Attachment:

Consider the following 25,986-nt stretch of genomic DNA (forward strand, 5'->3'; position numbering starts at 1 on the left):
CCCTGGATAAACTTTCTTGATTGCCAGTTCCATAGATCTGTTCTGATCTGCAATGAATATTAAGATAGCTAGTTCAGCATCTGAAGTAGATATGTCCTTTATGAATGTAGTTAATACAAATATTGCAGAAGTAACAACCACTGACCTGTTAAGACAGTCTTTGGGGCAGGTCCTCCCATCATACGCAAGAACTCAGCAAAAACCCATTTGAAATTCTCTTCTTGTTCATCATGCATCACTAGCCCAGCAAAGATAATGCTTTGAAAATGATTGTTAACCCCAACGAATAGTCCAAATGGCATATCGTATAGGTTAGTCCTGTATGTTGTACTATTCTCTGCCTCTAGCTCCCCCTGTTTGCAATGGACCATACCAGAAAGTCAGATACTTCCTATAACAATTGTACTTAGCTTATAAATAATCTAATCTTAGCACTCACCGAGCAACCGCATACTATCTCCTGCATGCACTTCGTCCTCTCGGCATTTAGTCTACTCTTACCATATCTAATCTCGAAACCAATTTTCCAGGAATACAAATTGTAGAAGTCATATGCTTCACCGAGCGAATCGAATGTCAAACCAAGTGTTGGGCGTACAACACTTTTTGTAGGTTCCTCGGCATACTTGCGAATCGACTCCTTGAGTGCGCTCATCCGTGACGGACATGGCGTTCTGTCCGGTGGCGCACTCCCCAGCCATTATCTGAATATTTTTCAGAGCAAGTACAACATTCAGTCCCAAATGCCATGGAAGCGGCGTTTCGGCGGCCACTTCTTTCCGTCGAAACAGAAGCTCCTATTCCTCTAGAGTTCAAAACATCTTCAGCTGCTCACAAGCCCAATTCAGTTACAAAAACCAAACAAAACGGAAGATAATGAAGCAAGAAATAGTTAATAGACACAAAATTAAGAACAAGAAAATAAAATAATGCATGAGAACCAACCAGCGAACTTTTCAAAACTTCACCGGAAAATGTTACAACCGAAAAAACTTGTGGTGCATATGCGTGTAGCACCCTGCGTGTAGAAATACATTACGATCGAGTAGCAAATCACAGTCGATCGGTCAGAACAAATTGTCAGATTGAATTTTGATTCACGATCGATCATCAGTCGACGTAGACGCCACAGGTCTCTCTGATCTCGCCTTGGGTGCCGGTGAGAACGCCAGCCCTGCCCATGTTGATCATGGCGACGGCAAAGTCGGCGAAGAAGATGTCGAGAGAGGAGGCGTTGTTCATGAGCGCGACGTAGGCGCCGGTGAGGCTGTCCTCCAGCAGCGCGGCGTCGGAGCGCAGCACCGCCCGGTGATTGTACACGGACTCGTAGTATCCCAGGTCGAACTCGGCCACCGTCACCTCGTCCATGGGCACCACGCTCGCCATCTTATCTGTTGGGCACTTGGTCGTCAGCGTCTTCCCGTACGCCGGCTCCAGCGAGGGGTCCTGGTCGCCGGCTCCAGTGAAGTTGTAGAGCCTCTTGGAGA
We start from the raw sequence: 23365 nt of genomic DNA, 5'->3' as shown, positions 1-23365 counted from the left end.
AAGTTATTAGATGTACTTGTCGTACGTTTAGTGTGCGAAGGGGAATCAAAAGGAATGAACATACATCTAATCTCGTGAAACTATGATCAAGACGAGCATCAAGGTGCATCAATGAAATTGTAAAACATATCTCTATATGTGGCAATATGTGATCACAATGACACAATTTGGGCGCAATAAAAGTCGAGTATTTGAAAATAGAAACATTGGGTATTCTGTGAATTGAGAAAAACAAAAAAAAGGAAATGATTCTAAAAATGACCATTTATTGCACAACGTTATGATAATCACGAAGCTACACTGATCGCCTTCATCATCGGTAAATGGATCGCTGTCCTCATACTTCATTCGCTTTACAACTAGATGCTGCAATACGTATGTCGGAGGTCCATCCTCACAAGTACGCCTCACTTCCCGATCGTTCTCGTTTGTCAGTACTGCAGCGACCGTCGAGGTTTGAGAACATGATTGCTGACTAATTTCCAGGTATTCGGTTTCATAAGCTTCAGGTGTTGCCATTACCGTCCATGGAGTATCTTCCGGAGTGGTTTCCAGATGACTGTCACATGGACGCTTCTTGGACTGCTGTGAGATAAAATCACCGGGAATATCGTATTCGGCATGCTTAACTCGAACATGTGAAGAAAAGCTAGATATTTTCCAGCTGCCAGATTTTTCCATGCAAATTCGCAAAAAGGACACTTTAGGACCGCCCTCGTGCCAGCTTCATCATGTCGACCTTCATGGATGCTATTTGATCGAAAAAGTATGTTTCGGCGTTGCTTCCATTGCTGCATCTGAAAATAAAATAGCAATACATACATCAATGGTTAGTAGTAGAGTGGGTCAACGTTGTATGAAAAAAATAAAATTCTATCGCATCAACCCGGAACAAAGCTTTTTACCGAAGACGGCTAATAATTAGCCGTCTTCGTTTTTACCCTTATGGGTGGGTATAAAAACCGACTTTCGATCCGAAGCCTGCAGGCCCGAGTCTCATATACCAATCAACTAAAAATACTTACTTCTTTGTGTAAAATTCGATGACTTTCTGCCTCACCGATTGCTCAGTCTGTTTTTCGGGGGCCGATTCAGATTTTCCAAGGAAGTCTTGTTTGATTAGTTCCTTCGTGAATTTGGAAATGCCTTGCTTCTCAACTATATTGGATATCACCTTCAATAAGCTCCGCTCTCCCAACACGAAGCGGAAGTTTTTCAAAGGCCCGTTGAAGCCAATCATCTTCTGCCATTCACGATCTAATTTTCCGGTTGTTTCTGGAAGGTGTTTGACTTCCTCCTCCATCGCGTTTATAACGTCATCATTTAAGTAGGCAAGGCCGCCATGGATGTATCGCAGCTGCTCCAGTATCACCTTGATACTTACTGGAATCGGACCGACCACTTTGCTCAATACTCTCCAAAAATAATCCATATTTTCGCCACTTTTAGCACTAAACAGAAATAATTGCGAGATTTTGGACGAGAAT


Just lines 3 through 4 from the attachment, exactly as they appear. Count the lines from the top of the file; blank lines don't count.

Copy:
We start from the raw sequence: 23365 nt of genomic DNA, 5'->3' as shown, positions 1-23365 counted from the left end.
AAGTTATTAGATGTACTTGTCGTACGTTTAGTGTGCGAAGGGGAATCAAAAGGAATGAACATACATCTAATCTCGTGAAACTATGATCAAGACGAGCATCAAGGTGCATCAATGAAATTGTAAAACATATCTCTATATGTGGCAATATGTGATCACAATGACACAATTTGGGCGCAATAAAAGTCGAGTATTTGAAAATAGAAACATTGGGTATTCTGTGAATTGAGAAAAACAAAAAAAAGGAAATGATTCTAAAAATGACCATTTATTGCACAACGTTATGATAATCACGAAGCTACACTGATCGCCTTCATCATCGGTAAATGGATCGCTGTCCTCATACTTCATTCGCTTTACAACTAGATGCTGCAATACGTATGTCGGAGGTCCATCCTCACAAGTACGCCTCACTTCCCGATCGTTCTCGTTTGTCAGTACTGCAGCGACCGTCGAGGTTTGAGAACATGATTGCTGACTAATTTCCAGGTATTCGGTTTCATAAGCTTCAGGTGTTGCCATTACCGTCCATGGAGTATCTTCCGGAGTGGTTTCCAGATGACTGTCACATGGACGCTTCTTGGACTGCTGTGAGATAAAATCACCGGGAATATCGTATTCGGCATGCTTAACTCGAACATGTGAAGAAAAGCTAGATATTTTCCAGCTGCCAGATTTTTCCATGCAAATTCGCAAAAAGGACACTTTAGGACCGCCCTCGTGCCAGCTTCATCATGTCGACCTTCATGGATGCTATTTGATCGAAAAAGTATGTTTCGGCGTTGCTTCCATTGCTGCATCTGAAAATAAAATAGCAATACATACATCAATGGTTAGTAGTAGAGTGGGTCAACGTTGTATGAAAAAAATAAAATTCTATCGCATCAACCCGGAACAAAGCTTTTTACCGAAGACGGCTAATAATTAGCCGTCTTCGTTTTTACCCTTATGGGTGGGTATAAAAACCGACTTTCGATCCGAAGCCTGCAGGCCCGAGTCTCATATACCAATCAACTAAAAATACTTACTTCTTTGTGTAAAATTCGATGACTTTCTGCCTCACCGATTGCTCAGTCTGTTTTTCGGGGGCCGATTCAGATTTTCCAAGGAAGTCTTGTTTGATTAGTTCCTTCGTGAATTTGGAAATGCCTTGCTTCTCAACTATATTGGATATCACCTTCAATAAGCTCCGCTCTCCCAACACGAAGCGGAAGTTTTTCAAAGGCCCGTTGAAGCCAATCATCTTCTGCCATTCACGATCTAATTTTCCGGTTGTTTCTGGAAGGTGTTTGACTTCCTCCTCCATCGCGTTTATAACGTCATCATTTAAGTAGGCAAGGCCGCCATGGATGTATCGCAGCTGCTCCAGTATCACCTTGATACTTACTGGAATCGGACCGACCACTTTGCTCAATACTCTCCAAAAATAATCCATATTTTCGCCACTTTTAGCACTAAACAGAAATAATTGCGAGATTTTGGACGAGAAT